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Photo: Samuel Corum/Getty Images

Sen. Josh Hawley (R-Mo.), a freshman and former state attorney general who's a 2024 presidential prospect, today will file his plan to allow dismissal of the articles of impeachment if House Democrats withhold them from the Senate.

Hawley tweeted last week: "Dems said impeachment was URGENT. Now they don’t want to have a trial ... In real world, if prosecution doesn’t proceed with case, it gets dismissed. So on Monday, I will introduce measure to dismiss this bogus impeachment for lack of prosecution."

The plan: "Senator Hawley’s resolution would amend the Senate’s impeachment rules to ... protect the Senate’s sole power to try impeachment."

  • "The resolution would allow the Senate to dismiss for lack of prosecution any articles of impeachment that the House of Representatives has delayed transmitting for 25 calendar days or more."
  • "Under this new rule, any senator would be entitled to move to dismiss once the allotted time period had elapsed. Any motion to dismiss would be voted upon by the full Senate."

What's next: Hawley is a constitutional lawyer who will argue that senators have to take the constitutional structure seriously — not just hope for the best.

Go deeper:

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Go deeper

9 mins ago - Politics & Policy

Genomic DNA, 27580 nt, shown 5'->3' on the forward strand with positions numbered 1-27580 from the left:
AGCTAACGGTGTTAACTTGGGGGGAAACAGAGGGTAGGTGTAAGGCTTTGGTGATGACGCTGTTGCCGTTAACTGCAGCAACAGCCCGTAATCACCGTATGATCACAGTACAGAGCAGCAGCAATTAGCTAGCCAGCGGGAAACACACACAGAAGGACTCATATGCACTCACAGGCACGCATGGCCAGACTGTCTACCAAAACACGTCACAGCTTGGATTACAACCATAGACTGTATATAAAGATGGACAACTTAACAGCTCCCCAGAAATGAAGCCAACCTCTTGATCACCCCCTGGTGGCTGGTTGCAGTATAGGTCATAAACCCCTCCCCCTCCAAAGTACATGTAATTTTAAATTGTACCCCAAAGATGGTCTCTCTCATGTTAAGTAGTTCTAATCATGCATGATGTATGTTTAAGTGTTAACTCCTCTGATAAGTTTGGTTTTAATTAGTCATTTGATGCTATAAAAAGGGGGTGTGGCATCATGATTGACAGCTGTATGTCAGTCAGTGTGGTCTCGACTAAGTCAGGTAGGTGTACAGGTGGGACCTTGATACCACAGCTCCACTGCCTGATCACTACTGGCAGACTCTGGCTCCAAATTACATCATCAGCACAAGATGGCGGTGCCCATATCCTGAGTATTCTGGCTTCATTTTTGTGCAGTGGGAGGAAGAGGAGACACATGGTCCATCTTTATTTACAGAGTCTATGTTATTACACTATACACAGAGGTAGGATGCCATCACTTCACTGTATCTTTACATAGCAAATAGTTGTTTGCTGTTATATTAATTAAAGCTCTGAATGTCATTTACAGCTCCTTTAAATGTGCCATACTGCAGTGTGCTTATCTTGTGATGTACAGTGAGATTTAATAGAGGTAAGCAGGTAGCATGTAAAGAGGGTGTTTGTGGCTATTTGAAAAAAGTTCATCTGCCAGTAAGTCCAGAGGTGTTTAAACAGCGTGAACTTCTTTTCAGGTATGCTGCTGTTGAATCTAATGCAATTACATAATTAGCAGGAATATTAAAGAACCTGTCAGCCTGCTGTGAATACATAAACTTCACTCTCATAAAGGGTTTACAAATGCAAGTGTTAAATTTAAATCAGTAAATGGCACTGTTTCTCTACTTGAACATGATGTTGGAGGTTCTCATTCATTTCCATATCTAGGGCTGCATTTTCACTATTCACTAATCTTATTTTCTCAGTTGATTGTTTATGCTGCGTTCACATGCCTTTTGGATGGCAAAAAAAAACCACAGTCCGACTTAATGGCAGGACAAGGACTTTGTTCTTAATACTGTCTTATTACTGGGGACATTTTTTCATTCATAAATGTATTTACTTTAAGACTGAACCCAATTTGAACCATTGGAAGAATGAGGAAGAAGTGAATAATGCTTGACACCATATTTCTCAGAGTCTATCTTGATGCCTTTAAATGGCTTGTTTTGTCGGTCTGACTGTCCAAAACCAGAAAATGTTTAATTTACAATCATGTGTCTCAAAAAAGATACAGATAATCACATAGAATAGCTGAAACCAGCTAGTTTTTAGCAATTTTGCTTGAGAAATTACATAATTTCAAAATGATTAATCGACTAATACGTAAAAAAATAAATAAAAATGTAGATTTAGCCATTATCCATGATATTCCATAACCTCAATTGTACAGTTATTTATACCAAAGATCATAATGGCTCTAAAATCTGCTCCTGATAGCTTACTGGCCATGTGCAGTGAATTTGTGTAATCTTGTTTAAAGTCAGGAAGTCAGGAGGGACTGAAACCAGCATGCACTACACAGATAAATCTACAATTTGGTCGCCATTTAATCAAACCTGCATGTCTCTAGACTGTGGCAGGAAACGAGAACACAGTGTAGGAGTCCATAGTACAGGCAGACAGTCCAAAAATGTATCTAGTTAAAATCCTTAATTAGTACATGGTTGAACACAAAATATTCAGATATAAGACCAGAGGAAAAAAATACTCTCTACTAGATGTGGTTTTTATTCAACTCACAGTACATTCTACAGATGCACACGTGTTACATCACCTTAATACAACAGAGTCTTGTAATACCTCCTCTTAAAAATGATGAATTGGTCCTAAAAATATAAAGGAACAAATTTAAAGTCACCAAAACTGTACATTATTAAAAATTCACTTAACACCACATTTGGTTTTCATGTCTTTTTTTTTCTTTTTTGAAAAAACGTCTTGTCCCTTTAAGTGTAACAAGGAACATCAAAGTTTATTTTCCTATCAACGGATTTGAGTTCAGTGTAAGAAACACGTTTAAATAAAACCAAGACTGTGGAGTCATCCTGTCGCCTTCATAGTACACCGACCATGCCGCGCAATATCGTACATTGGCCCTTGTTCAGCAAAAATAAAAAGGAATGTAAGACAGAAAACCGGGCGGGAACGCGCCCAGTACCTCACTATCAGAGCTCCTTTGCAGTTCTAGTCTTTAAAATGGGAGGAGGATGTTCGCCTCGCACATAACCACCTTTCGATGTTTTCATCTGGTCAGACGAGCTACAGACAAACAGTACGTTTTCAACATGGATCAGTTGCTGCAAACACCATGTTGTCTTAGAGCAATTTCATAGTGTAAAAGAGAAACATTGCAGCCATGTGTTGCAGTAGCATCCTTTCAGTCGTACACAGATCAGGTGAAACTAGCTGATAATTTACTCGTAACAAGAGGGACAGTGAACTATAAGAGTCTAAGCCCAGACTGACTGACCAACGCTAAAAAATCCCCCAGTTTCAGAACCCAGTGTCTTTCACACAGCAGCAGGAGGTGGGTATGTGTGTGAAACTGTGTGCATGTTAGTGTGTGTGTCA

Beto not even best Dem against Abbott

Beto O'Rourke speaks at a rally at the Texas State Capitol in June. Photo: Sergio Flores/Getty Images

Actor Matthew McConaughey’s nine-point lead in a theoretical matchup against Greg Abbott shows just how vulnerable the hard-right Texas governor could be in a general election.

Why it matters: Abbott has won conservative accolades for his abortion, mask and vaccine bans. Axios reported Sunday that former Rep. Beto O’Rourke is preparing to announce a gubernatorial challenge — but a recent poll shows he’s not even the most popular Democrat in the state.

Delayed maps upend midterm campaigns

Illustration: Shoshana Gordon/Axios

Midterm candidates are panicking about how the congressional maps will ultimately be drawn, with several strategists telling Axios campaigns are in limbo.

Why it matters: Candidates are unsure if the district they're targeting will remain intact or be reshaped by the process. The uncertainty is especially vexing to Democrats, who are vying to maintain their narrow margin in the House.

First look: Conservatives' 2022 big target: Tax increases

Illustration: Aïda Amer/Axios

Conservative groups are unveiling huge ad-buys going after vulnerable House Democrats over tax increases and other revenue measures in their party's massive infrastructure spending bill, Axios has learned.

Why it matters: President Biden and Democrats have an immense amount of political capital riding on a $3.5 trillion bill facing razor-thin margins in both chambers. Conservatives are running ads targeting the House members who leaders will need to pass the measure.